The PanACEA interface enables the interactive exploration of pan-genomic data through multiple spatial views, from broad pan-chromosome/scaffold context through multi-gene regions to single gene details (Additional file 1: Figure S1). Pan-scaffold representations can be cyclic or linear and highlight flexible and core regions, with core genes individually colored by protein function. For cyclic representations, the nucleotide position coordinate system of the consensus pan-chromosome is used. The pan-scaffolds are shown at identical heights, independent of the number of genomes found in each region. For ease of differentiating short flexible and core regions, the flexible regions are all shown at staggered instances of three-quarters height, again regardless of how many genomes are contained in that region. Regions of interest, such as those involved in antibiotic resistance, virulence, bacteriophage, plasmid, or any other user-configured high-level feature can be preferentially displayed. Likewise, the pan-scaffold (main) page contains a table listing regions, genes, and specific functional terms and can be selected to also highlight the location of the genes. The main page includes a text search function to facilitate identifying specific genes and regions in the table and a zoom function on the top of the main page. The user can scale from the pan-scaffold to a more detailed view of single regions, whether a set of core genes or a fGR, either by clicking on the region on the pan-scaffold map or in the table. On separate pages, PanACEA provides a linear representation of gene context, associated functional annotation, and prevalence of the region in each genome. Given the possible complexity of a fGR, the display can be trimmed to focus on a reduced set of fGIs of interest. Additionally, when included, the genomic phylogeny, accessible from the fGR and core region pages, as well as the gene pages, enables phylogenomic analysis of any region of interest overlaid with user-provided metadata. This functionality can be extended to individual gene summary pages, which display gene annotation and provide access to sequence data and single gene analysis tools such as multiple sequence alignments. All PanACEA displays can be exported as publication-quality SVGs or preview graphics files in other formats (e.g., PNG) and the gene and region lists in tabular data as text files.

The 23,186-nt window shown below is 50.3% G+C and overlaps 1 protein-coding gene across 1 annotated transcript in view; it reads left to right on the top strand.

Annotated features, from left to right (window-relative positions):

A more detailed description of both the PanACEA software package and the web pages with the visualization, complete with examples and help pages, is available in the PanACEA manual on the GitHub site.